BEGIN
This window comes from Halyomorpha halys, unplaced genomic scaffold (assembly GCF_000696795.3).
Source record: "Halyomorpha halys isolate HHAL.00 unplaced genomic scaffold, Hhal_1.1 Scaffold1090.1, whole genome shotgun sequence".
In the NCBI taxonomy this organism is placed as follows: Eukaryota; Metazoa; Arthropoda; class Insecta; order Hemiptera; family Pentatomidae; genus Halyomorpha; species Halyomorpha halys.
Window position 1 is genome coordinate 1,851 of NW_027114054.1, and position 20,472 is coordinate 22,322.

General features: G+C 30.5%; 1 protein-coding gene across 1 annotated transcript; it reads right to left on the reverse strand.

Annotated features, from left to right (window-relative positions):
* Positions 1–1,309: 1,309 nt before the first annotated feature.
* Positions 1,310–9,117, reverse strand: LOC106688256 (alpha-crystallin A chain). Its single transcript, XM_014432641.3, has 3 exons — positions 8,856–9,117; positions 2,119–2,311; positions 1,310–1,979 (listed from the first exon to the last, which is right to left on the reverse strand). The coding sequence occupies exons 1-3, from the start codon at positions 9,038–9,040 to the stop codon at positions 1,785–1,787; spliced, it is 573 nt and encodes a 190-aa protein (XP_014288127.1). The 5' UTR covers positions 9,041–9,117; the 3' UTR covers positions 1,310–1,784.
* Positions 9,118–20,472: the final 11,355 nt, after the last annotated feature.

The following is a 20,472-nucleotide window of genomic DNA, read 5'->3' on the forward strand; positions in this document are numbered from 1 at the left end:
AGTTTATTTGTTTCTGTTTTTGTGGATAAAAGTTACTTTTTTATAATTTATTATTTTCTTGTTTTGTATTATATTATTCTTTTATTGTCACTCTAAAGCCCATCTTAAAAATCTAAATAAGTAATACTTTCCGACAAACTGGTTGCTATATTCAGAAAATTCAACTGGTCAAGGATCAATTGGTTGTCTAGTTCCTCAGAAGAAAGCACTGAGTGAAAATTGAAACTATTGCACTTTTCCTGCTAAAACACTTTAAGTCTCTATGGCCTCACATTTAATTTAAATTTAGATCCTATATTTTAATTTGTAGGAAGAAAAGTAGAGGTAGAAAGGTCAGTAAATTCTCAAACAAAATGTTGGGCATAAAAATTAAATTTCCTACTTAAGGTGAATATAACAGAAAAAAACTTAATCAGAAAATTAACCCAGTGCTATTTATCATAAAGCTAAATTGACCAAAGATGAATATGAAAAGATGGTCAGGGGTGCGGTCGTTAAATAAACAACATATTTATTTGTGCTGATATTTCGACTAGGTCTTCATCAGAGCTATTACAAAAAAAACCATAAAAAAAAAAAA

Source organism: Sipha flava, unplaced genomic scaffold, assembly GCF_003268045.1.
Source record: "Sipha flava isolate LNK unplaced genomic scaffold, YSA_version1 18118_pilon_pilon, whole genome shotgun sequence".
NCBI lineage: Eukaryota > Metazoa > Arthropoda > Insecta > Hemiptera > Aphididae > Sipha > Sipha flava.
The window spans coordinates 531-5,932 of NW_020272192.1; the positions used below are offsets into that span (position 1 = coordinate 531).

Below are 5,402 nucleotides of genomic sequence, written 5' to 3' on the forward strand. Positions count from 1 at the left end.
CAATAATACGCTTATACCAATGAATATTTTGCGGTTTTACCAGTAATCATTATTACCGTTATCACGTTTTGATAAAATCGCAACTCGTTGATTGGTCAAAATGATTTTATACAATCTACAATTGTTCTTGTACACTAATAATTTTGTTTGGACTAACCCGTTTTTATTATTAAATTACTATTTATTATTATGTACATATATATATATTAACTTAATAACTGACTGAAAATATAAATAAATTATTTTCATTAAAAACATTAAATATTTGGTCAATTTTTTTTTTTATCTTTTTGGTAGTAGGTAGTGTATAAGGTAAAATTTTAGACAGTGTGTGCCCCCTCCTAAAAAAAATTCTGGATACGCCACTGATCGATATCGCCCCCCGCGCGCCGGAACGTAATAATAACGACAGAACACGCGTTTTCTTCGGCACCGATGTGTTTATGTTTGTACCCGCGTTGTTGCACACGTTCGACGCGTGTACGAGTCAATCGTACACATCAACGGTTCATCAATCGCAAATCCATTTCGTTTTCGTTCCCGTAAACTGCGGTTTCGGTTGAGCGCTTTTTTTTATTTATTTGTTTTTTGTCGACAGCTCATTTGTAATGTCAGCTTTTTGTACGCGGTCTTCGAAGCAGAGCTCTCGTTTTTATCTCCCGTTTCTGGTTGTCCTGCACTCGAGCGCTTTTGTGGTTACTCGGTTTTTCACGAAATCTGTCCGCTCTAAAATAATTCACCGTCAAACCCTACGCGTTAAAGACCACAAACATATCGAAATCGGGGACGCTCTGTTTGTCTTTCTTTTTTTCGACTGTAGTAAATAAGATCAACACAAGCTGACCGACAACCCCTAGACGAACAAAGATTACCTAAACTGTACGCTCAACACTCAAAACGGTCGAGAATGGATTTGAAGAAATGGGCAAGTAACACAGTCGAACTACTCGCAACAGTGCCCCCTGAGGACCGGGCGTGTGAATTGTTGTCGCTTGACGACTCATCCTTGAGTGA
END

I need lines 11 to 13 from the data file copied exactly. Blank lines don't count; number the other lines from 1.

AGTTTATTTGTTTCTGTTTTTGTGGATAAAAGTTACTTTTTTATAATTTATTATTTTCTTGTTTTGTATTATATTATTCTTTTATTGTCACTCTAAAGCCCATCTTAAAAATCTAAATAAGTAATACTTTCCGACAAACTGGTTGCTATATTCAGAAAATTCAACTGGTCAAGGATCAATTGGTTGTCTAGTTCCTCAGAAGAAAGCACTGAGTGAAAATTGAAACTATTGCACTTTTCCTGCTAAAACACTTTAAGTCTCTATGGCCTCACATTTAATTTAAATTTAGATCCTATATTTTAATTTGTAGGAAGAAAAGTAGAGGTAGAAAGGTCAGTAAATTCTCAAACAAAATGTTGGGCATAAAAATTAAATTTCCTACTTAAGGTGAATATAACAGAAAAAAACTTAATCAGAAAATTAACCCAGTGCTATTTATCATAAAGCTAAATTGACCAAAGATGAATATGAAAAGATGGTCAGGGGTGCGGTCGTTAAATAAACAACATATTTATTTGTGCTGATATTTCGACTAGGTCTTCATCAGAGCTATTACAAAAAAAACCATAAAAAAAAAAAA

Source organism: Sipha flava, unplaced genomic scaffold, assembly GCF_003268045.1.
Source record: "Sipha flava isolate LNK unplaced genomic scaffold, YSA_version1 18118_pilon_pilon, whole genome shotgun sequence".